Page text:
What brings me to this post is the experience I had most recently with this particular telescope. An experience that reminded my of why I enjoy it so much.
Not long ago I acquired a NexStar 5SE from an online acquaintance, and have been furiously learning how to use it, and comparing it to some of my other telescopes. There'll be more on that effort in another post.
But one consequence of comparing telescopes is that you find yourself very busy in the mechanics of observing, like locating the same object in each instrument, adjusting magnification in each to be comparable, and straining to see tiny details or the dimmest stars in the compared views. But what you don't tend to get out of that experience is the simple enjoyment of viewing each target in a relaxed setting.
For me, that usually means grabbing one of my two 60mm refractors. I have a 700mm focal length resuscitated Monolux, and a slapped together from available parts 1000mm focal length Carton. That is, the objective lens is made by Carton. See for yourself the simple construction of the Carton Refractor Telescope.
In case you feel at this moment that there is madness in thinking one can enjoy star gazing with a mere 60mm telescope, I challenge you to read on.
A Wonderful Madness
Take the other night as a case in point. In only an hour and a half or so of observing with my 60x1000mm Carton, I observed Jupiter and a host of Messier objects, plus a couple of nice double stars. The Messier I observed were open clusters M46, M48, M35, M36, M37, and M38.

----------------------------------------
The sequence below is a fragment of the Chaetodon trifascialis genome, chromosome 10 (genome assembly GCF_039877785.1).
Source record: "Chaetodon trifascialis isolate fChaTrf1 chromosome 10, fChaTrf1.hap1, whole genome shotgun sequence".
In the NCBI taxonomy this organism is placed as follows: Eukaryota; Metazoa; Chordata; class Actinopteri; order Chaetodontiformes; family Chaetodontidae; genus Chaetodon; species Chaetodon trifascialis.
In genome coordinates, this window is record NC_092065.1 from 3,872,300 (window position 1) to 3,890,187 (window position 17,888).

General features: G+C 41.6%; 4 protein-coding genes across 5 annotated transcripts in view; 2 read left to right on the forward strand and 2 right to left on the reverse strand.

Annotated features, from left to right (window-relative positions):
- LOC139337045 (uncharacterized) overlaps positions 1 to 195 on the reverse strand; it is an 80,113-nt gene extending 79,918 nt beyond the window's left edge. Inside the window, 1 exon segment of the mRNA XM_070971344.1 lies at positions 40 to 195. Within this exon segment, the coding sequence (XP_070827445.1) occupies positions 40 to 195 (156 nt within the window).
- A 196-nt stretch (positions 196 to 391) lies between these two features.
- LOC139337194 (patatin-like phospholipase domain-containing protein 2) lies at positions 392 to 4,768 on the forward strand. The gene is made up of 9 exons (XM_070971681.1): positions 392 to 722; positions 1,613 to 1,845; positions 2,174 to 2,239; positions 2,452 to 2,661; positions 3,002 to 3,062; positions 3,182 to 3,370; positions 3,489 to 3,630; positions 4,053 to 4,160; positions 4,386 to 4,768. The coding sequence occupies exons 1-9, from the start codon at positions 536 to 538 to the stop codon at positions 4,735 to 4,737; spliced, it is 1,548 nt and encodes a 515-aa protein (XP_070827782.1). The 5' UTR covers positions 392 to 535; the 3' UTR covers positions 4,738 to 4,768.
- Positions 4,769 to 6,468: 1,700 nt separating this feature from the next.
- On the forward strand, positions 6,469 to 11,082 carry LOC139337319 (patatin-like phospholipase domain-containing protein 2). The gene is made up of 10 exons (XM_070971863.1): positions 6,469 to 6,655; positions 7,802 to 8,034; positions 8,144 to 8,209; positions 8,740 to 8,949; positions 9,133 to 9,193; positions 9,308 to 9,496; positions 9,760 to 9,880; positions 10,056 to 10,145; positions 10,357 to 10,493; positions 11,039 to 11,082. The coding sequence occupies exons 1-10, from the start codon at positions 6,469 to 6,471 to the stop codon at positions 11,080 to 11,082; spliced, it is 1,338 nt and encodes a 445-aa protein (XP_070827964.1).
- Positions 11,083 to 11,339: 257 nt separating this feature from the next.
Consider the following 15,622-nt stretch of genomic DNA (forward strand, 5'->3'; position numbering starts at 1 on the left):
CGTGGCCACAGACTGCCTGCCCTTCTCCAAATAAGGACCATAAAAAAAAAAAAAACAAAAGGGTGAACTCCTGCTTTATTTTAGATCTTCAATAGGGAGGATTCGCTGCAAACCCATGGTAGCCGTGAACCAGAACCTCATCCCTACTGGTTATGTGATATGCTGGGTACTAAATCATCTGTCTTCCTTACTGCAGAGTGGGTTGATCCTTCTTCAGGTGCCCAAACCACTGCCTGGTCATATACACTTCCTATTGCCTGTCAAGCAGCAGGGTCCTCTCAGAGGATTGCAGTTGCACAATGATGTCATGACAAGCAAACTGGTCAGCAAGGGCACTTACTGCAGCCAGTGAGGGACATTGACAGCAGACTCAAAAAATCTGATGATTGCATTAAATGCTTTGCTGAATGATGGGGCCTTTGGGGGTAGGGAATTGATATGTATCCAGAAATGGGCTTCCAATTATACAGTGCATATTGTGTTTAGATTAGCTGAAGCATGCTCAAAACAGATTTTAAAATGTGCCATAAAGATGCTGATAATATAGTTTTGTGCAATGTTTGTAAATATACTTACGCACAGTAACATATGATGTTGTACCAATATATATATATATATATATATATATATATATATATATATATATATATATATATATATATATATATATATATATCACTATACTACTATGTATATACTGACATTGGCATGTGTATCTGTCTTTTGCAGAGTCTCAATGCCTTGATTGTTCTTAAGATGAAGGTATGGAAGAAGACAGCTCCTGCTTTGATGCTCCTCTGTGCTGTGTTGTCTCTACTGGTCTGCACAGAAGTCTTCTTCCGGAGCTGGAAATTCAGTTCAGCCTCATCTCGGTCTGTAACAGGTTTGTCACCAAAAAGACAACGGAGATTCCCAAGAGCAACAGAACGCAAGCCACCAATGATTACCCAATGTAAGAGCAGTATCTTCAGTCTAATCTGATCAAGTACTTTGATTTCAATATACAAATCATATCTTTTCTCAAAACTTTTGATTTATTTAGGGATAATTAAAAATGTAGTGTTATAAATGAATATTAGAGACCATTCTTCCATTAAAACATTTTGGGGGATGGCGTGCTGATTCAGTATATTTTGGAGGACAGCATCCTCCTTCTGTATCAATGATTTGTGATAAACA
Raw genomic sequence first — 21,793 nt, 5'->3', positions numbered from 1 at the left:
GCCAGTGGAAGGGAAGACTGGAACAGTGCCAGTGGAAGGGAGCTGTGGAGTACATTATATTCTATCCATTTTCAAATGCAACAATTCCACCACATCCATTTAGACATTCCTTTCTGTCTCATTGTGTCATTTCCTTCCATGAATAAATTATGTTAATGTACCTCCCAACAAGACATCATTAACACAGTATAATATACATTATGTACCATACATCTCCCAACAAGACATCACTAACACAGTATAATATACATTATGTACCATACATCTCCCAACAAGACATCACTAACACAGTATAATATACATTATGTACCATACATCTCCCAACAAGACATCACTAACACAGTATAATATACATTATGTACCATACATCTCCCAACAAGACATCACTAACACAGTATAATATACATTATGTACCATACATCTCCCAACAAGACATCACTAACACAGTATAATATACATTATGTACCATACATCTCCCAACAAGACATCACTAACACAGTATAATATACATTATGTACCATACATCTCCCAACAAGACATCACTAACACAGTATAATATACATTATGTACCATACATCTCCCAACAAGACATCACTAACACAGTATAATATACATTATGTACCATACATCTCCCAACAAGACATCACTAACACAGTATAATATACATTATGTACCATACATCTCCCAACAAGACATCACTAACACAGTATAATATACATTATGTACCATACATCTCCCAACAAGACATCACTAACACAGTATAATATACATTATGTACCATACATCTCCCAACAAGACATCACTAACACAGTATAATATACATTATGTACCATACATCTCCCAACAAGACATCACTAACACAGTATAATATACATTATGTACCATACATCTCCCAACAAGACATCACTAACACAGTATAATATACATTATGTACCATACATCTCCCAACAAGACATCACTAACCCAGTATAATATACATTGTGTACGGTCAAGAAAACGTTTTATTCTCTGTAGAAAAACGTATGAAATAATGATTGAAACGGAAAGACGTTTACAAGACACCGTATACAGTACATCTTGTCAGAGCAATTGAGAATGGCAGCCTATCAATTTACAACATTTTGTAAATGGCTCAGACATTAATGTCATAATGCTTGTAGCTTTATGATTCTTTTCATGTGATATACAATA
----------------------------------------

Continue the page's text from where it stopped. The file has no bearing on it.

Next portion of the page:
I also observed the M3 globular cluster, the M42 Orion nebula, and galaxies M81 and M82. I could just get both of the galaxies in my field of view when using a 25mm focal length Plossl eyepiece. I also took a peek at M45, the Pleiades. With the 1000mm focal length, the Carton telescope didn't quite span the extent of the beautiful Pleiades, but the 700mm focal length Monolux can, and delivers a fantastic view of the sparkling stars of the Pleiades.
Now that's not a bad evening, especially considering that a great deal of that time was spent in watching Jupiter and 3 of its moons. Ganymede and Io were approach Jupiter from one side, while Europa was approaching from the other. I hadn't checked my almanac that evening, so I wasn't sure from which side of approach the moons would cross in front of the planet, and from which side the moons would disappear behind the planet.
So I spent considerable time watching what turned out to be Io and Europa inching closer and closer to the planet. I knew that if I waited long enough, one or the other would pass in front of the planet (the other passing behind), making a shadow that I thought I'd be able to see with my 60mm.
I have seen Io's shadow with a 60mm before, so I was pretty confident in my instrument. But, as it happened, the shadow was going to become visible too late, and I'd already promised my spouse I'd come in and watch a mystery movie.
So how did the Messier look through my modest 60mm?
All of the open clusters, the Pleiades, and the Orion nebula were very enjoyable views. M3 was clearly visible as a dense, small cloud. The M81 and M82 galaxies were the toughest targets for the 60mm. They were easy to see, but appeared as ghostly objects. Still, I could tell that one was a fat elliptical object, and the other a very thin (edge on) elliptical object.